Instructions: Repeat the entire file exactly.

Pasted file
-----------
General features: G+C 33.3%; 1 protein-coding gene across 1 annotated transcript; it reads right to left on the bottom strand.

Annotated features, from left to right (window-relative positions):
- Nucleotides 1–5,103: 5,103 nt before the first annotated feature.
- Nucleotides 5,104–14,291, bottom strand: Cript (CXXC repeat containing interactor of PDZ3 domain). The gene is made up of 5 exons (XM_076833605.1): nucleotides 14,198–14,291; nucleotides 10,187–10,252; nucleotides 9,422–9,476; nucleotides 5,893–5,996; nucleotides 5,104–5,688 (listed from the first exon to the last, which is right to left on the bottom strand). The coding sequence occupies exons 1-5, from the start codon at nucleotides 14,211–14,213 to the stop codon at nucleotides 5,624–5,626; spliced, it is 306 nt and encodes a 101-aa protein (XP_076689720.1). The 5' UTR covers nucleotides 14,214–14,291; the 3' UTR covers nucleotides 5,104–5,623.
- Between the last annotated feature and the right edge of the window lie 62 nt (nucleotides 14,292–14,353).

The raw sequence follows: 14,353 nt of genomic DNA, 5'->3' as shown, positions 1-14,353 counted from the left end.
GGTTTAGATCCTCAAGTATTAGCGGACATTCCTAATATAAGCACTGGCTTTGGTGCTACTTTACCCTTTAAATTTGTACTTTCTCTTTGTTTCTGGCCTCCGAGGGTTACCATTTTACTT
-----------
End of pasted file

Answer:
General features: G+C 33.3%; 1 protein-coding gene across 1 annotated transcript; it reads right to left on the bottom strand.

Annotated features, from left to right (window-relative positions):
- Nucleotides 1–5,103: 5,103 nt before the first annotated feature.
- Nucleotides 5,104–14,291, bottom strand: Cript (CXXC repeat containing interactor of PDZ3 domain). The gene is made up of 5 exons (XM_076833605.1): nucleotides 14,198–14,291; nucleotides 10,187–10,252; nucleotides 9,422–9,476; nucleotides 5,893–5,996; nucleotides 5,104–5,688 (listed from the first exon to the last, which is right to left on the bottom strand). The coding sequence occupies exons 1-5, from the start codon at nucleotides 14,211–14,213 to the stop codon at nucleotides 5,624–5,626; spliced, it is 306 nt and encodes a 101-aa protein (XP_076689720.1). The 5' UTR covers nucleotides 14,214–14,291; the 3' UTR covers nucleotides 5,104–5,623.
- Between the last annotated feature and the right edge of the window lie 62 nt (nucleotides 14,292–14,353).

The raw sequence follows: 14,353 nt of genomic DNA, 5'->3' as shown, positions 1-14,353 counted from the left end.
GGTTTAGATCCTCAAGTATTAGCGGACATTCCTAATATAAGCACTGGCTTTGGTGCTACTTTACCCTTTAAATTTGTACTTTCTCTTTGTTTCTGGCCTCCGAGGGTTACCATTTTACTT